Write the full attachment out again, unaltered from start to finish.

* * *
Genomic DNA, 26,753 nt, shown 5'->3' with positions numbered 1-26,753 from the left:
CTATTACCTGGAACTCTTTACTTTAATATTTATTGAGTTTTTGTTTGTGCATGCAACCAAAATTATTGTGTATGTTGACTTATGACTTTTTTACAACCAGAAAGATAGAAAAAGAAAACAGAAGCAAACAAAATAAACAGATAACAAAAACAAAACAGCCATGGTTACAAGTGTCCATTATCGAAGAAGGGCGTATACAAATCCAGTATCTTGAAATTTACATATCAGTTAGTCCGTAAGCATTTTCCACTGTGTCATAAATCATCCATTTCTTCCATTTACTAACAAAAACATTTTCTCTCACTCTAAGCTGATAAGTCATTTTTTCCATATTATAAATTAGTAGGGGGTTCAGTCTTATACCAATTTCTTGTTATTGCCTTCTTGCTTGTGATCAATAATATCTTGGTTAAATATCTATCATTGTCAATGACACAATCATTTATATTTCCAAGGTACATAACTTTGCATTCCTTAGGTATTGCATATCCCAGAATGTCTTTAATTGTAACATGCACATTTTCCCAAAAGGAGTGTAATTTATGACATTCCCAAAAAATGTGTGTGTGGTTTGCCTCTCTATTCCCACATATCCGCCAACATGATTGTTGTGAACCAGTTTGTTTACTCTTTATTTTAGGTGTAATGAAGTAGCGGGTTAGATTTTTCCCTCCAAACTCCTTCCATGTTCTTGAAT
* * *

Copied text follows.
Genomic DNA, 26,753 nt, shown 5'->3' with positions numbered 1-26,753 from the left:
CTATTACCTGGAACTCTTTACTTTAATATTTATTGAGTTTTTGTTTGTGCATGCAACCAAAATTATTGTGTATGTTGACTTATGACTTTTTTACAACCAGAAAGATAGAAAAAGAAAACAGAAGCAAACAAAATAAACAGATAACAAAAACAAAACAGCCATGGTTACAAGTGTCCATTATCGAAGAAGGGCGTATACAAATCCAGTATCTTGAAATTTACATATCAGTTAGTCCGTAAGCATTTTCCACTGTGTCATAAATCATCCATTTCTTCCATTTACTAACAAAAACATTTTCTCTCACTCTAAGCTGATAAGTCATTTTTTCCATATTATAAATTAGTAGGGGGTTCAGTCTTATACCAATTTCTTGTTATTGCCTTCTTGCTTGTGATCAATAATATCTTGGTTAAATATCTATCATTGTCAATGACACAATCATTTATATTTCCAAGGTACATAACTTTGCATTCCTTAGGTATTGCATATCCCAGAATGTCTTTAATTGTAACATGCACATTTTCCCAAAAGGAGTGTAATTTATGACATTCCCAAAAAATGTGTGTGTGGTTTGCCTCTCTATTCCCACATATCCGCCAACATGATTGTTGTGAACCAGTTTGTTTACTCTTTATTTTAGGTGTAATGAAGTAGCGGGTTAGATTTTTCCCTCCAAACTCCTTCCATGTTCTTGAAT